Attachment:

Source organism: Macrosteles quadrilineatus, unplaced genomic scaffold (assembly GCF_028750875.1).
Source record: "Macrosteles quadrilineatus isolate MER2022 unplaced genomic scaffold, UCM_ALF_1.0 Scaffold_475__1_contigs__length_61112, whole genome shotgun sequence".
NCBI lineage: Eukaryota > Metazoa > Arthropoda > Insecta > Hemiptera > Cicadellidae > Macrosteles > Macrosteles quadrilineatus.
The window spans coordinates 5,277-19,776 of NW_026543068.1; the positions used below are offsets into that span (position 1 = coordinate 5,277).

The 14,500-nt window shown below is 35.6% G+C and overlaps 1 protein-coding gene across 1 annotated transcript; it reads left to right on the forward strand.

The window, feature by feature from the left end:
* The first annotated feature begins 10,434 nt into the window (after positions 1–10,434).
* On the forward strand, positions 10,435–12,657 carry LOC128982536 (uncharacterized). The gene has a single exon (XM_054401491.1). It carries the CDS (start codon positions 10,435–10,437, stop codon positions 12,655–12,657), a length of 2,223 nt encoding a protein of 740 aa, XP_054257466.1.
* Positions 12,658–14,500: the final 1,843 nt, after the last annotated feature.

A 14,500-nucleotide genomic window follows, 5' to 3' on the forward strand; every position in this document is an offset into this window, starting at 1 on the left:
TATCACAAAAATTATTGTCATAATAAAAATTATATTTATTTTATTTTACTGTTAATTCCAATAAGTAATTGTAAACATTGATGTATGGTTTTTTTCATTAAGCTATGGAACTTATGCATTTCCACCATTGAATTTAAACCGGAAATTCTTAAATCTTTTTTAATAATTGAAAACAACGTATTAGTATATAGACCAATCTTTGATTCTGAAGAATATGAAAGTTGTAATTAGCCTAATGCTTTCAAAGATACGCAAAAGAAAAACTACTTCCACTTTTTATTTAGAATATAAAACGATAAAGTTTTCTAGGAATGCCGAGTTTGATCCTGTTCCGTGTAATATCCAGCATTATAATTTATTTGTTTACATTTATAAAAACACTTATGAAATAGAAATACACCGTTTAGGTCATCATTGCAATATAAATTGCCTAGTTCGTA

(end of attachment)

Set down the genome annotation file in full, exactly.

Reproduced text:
Source organism: Macrosteles quadrilineatus, unplaced genomic scaffold (assembly GCF_028750875.1).
Source record: "Macrosteles quadrilineatus isolate MER2022 unplaced genomic scaffold, UCM_ALF_1.0 Scaffold_475__1_contigs__length_61112, whole genome shotgun sequence".
NCBI lineage: Eukaryota > Metazoa > Arthropoda > Insecta > Hemiptera > Cicadellidae > Macrosteles > Macrosteles quadrilineatus.
The window spans coordinates 5,277-19,776 of NW_026543068.1; the positions used below are offsets into that span (position 1 = coordinate 5,277).

The 14,500-nt window shown below is 35.6% G+C and overlaps 1 protein-coding gene across 1 annotated transcript; it reads left to right on the forward strand.

The window, feature by feature from the left end:
* The first annotated feature begins 10,434 nt into the window (after positions 1–10,434).
* On the forward strand, positions 10,435–12,657 carry LOC128982536 (uncharacterized). The gene has a single exon (XM_054401491.1). It carries the CDS (start codon positions 10,435–10,437, stop codon positions 12,655–12,657), a length of 2,223 nt encoding a protein of 740 aa, XP_054257466.1.
* Positions 12,658–14,500: the final 1,843 nt, after the last annotated feature.

A 14,500-nucleotide genomic window follows, 5' to 3' on the forward strand; every position in this document is an offset into this window, starting at 1 on the left:
TATCACAAAAATTATTGTCATAATAAAAATTATATTTATTTTATTTTACTGTTAATTCCAATAAGTAATTGTAAACATTGATGTATGGTTTTTTTCATTAAGCTATGGAACTTATGCATTTCCACCATTGAATTTAAACCGGAAATTCTTAAATCTTTTTTAATAATTGAAAACAACGTATTAGTATATAGACCAATCTTTGATTCTGAAGAATATGAAAGTTGTAATTAGCCTAATGCTTTCAAAGATACGCAAAAGAAAAACTACTTCCACTTTTTATTTAGAATATAAAACGATAAAGTTTTCTAGGAATGCCGAGTTTGATCCTGTTCCGTGTAATATCCAGCATTATAATTTATTTGTTTACATTTATAAAAACACTTATGAAATAGAAATACACCGTTTAGGTCATCATTGCAATATAAATTGCCTAGTTCGTA